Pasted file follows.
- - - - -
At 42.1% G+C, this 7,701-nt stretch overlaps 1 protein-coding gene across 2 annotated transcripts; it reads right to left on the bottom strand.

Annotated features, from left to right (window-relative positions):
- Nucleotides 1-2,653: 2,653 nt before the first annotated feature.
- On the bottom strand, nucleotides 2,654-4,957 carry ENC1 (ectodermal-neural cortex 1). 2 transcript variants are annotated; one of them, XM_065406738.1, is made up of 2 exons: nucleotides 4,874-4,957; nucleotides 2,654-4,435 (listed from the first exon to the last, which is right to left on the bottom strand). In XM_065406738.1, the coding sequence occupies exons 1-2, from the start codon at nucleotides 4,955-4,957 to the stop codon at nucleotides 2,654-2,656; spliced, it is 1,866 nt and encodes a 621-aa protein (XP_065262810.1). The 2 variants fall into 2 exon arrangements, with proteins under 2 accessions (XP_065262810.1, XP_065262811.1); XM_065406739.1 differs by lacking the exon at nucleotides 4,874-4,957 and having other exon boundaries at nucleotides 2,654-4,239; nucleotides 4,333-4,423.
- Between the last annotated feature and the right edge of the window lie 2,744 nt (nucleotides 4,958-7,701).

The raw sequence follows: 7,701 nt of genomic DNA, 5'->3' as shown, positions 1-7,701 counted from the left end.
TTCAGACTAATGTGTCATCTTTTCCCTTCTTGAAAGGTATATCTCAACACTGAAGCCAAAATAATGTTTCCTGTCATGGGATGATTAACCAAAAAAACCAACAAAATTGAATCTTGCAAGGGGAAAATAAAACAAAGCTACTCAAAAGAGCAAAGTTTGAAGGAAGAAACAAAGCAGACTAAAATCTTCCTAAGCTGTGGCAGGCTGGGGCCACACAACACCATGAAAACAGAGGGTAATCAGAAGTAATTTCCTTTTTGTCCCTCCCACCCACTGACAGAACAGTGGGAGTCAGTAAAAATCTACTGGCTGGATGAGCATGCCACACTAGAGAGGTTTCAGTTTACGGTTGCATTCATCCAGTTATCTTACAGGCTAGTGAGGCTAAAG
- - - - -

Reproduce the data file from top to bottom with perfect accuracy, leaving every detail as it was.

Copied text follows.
At 42.1% G+C, this 7,701-nt stretch overlaps 1 protein-coding gene across 2 annotated transcripts; it reads right to left on the bottom strand.

Annotated features, from left to right (window-relative positions):
- Nucleotides 1-2,653: 2,653 nt before the first annotated feature.
- On the bottom strand, nucleotides 2,654-4,957 carry ENC1 (ectodermal-neural cortex 1). 2 transcript variants are annotated; one of them, XM_065406738.1, is made up of 2 exons: nucleotides 4,874-4,957; nucleotides 2,654-4,435 (listed from the first exon to the last, which is right to left on the bottom strand). In XM_065406738.1, the coding sequence occupies exons 1-2, from the start codon at nucleotides 4,955-4,957 to the stop codon at nucleotides 2,654-2,656; spliced, it is 1,866 nt and encodes a 621-aa protein (XP_065262810.1). The 2 variants fall into 2 exon arrangements, with proteins under 2 accessions (XP_065262810.1, XP_065262811.1); XM_065406739.1 differs by lacking the exon at nucleotides 4,874-4,957 and having other exon boundaries at nucleotides 2,654-4,239; nucleotides 4,333-4,423.
- Between the last annotated feature and the right edge of the window lie 2,744 nt (nucleotides 4,958-7,701).

The raw sequence follows: 7,701 nt of genomic DNA, 5'->3' as shown, positions 1-7,701 counted from the left end.
TTCAGACTAATGTGTCATCTTTTCCCTTCTTGAAAGGTATATCTCAACACTGAAGCCAAAATAATGTTTCCTGTCATGGGATGATTAACCAAAAAAACCAACAAAATTGAATCTTGCAAGGGGAAAATAAAACAAAGCTACTCAAAAGAGCAAAGTTTGAAGGAAGAAACAAAGCAGACTAAAATCTTCCTAAGCTGTGGCAGGCTGGGGCCACACAACACCATGAAAACAGAGGGTAATCAGAAGTAATTTCCTTTTTGTCCCTCCCACCCACTGACAGAACAGTGGGAGTCAGTAAAAATCTACTGGCTGGATGAGCATGCCACACTAGAGAGGTTTCAGTTTACGGTTGCATTCATCCAGTTATCTTACAGGCTAGTGAGGCTAAAG